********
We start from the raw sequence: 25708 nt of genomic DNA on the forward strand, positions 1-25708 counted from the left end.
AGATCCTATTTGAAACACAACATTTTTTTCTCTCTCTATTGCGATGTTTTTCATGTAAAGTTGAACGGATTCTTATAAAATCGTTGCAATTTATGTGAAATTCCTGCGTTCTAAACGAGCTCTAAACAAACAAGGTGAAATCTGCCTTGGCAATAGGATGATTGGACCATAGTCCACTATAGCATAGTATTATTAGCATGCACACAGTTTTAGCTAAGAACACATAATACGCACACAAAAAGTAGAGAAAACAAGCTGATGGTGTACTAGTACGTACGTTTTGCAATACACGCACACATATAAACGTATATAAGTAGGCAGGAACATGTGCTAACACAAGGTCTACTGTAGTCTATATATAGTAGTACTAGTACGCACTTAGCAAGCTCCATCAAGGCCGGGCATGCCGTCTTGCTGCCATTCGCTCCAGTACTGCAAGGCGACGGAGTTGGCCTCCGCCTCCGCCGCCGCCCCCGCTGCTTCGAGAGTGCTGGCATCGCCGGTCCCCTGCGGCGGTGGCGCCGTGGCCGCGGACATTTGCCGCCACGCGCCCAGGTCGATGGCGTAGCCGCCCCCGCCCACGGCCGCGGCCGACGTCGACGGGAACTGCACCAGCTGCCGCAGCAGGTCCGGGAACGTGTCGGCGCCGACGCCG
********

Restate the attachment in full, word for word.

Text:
We start from the raw sequence: 25708 nt of genomic DNA on the forward strand, positions 1-25708 counted from the left end.
AGATCCTATTTGAAACACAACATTTTTTTCTCTCTCTATTGCGATGTTTTTCATGTAAAGTTGAACGGATTCTTATAAAATCGTTGCAATTTATGTGAAATTCCTGCGTTCTAAACGAGCTCTAAACAAACAAGGTGAAATCTGCCTTGGCAATAGGATGATTGGACCATAGTCCACTATAGCATAGTATTATTAGCATGCACACAGTTTTAGCTAAGAACACATAATACGCACACAAAAAGTAGAGAAAACAAGCTGATGGTGTACTAGTACGTACGTTTTGCAATACACGCACACATATAAACGTATATAAGTAGGCAGGAACATGTGCTAACACAAGGTCTACTGTAGTCTATATATAGTAGTACTAGTACGCACTTAGCAAGCTCCATCAAGGCCGGGCATGCCGTCTTGCTGCCATTCGCTCCAGTACTGCAAGGCGACGGAGTTGGCCTCCGCCTCCGCCGCCGCCCCCGCTGCTTCGAGAGTGCTGGCATCGCCGGTCCCCTGCGGCGGTGGCGCCGTGGCCGCGGACATTTGCCGCCACGCGCCCAGGTCGATGGCGTAGCCGCCCCCGCCCACGGCCGCGGCCGACGTCGACGGGAACTGCACCAGCTGCCGCAGCAGGTCCGGGAACGTGTCGGCGCCGACGCCG